Huacheng Luo, PhD
Division of Hematology and Oncology
Assistant Professor, Department of Pharmacology
Dr. Huacheng Luo’s current studies are focused on cancer/tumor genetics and epigenetics research fields. One of his current projects involves targeting CTCF boundary remodels chromatin domain and reprograms HOX gene transcription in acute myeloid leukemia. In this research, he employed a pooled CRISPR-Cas9 genetic knockout (KO) library screening to interrogate CTCF binding motifs in all HOX loci and identified a critical CTCF boundary (CBS7/9) located at the edge of TAD encompassing the posterior HOXA genes. He found that CBS7/9 chromatin boundary is critical for initiating and maintaining aberrant expression of posterior HOXA genes (HOXA9-HOXA13).
To further investigate the role of CBS7/9 chromatin boundary in HOX gene organization and regulation, he then carried out genome wide ChIP-seq, ATAC-seq, 4C-seq and RNA-seq analysis to examine the global changes in chromatin domain organization and corresponding gene expression patterns between control and CBS7/9 knockout AML cells. Depletion of the CBS7/9 boundary function leads to expansion of repressive chromatin structure into posterior HOXA domain, blocking enhancer/promoter chromatin accessibility and their associated regulatory networks, decreases in HOXA9 associated oncogenic transcription program and eventually prolonged survival of transplanted AML mouse models. The CTCF boundaries in the oncogene loci such as CBS7/9 may serve as novel therapeutic targets for the treatment of myeloid malignancies.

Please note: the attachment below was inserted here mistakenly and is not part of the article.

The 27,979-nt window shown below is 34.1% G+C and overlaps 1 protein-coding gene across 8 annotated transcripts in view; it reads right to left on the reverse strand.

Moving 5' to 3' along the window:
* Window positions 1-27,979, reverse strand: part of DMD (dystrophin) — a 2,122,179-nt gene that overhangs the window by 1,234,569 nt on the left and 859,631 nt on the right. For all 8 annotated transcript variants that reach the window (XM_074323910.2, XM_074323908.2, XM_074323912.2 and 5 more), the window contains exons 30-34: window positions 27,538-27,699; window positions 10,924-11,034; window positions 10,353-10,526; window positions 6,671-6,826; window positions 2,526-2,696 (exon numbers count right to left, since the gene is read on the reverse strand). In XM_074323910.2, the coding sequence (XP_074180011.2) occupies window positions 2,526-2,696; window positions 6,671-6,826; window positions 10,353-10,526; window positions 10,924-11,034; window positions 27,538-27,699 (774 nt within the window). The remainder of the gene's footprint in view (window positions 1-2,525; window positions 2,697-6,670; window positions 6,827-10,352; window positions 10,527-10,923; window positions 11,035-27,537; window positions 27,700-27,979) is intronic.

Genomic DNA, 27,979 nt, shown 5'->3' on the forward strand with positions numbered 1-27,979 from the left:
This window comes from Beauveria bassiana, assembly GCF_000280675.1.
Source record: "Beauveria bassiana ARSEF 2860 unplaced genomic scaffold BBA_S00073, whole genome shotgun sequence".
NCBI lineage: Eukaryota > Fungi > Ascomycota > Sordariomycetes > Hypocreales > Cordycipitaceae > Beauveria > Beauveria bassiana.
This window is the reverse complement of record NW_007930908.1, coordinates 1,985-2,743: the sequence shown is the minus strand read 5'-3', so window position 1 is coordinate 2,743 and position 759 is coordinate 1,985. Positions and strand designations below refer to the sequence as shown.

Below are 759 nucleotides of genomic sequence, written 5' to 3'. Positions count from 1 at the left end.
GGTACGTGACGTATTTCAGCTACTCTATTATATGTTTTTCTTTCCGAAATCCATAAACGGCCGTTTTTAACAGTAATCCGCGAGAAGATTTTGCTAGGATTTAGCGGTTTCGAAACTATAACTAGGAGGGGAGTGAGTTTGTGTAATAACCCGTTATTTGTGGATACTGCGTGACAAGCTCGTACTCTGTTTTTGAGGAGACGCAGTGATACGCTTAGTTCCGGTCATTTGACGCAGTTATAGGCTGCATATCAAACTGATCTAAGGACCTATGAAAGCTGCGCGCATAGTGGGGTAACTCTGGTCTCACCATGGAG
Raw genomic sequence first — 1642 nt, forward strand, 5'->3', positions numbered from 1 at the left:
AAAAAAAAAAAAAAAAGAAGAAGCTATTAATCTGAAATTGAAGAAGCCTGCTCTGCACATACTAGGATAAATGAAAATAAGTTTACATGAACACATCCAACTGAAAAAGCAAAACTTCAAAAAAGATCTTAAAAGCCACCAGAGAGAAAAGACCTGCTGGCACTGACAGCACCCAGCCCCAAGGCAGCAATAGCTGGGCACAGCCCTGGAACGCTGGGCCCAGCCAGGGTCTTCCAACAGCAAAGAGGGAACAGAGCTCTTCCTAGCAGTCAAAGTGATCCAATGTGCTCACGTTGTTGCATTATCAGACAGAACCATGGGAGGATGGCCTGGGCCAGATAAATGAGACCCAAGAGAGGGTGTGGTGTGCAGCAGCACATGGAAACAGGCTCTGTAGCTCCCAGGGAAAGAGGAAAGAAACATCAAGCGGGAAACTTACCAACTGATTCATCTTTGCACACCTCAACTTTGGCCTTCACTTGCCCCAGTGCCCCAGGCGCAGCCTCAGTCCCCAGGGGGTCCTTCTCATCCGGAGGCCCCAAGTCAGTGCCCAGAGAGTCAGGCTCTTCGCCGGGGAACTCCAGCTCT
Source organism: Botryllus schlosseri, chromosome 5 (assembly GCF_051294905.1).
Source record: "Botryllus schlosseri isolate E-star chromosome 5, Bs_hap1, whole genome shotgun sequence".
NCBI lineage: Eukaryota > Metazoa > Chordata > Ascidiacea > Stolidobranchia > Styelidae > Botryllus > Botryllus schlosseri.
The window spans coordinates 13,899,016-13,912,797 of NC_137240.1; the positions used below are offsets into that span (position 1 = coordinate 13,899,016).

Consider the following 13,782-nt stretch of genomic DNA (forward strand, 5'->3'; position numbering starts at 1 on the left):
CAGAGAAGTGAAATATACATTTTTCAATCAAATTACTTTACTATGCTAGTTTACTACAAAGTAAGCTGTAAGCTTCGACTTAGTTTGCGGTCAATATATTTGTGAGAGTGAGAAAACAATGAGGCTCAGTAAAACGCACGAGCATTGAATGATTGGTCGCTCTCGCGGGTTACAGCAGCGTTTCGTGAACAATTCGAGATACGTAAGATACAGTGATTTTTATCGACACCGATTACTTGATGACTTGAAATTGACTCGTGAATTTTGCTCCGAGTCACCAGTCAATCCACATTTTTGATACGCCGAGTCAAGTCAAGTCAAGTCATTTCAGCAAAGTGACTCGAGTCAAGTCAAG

Dr. Luo is also focused on the studies of the HOX loc lncRNAs function in human normal and malignant hematopoiesis, including HOTTIP and HoxBlinc lncRNAs. He found that HOTTIP/HoxBlinc lncRNA preferentially recognizes and binds to noncoding regulatory regions in the AML genome and specifically regulates genes important for hematopoietic and myeloid lineage differentiation.
- Acute Myeloid Leukemia
- Stem Cells
- Long Noncoding RNA
- Gene Expression
- Epithelial-Mesenchymal Transition
- Cell Line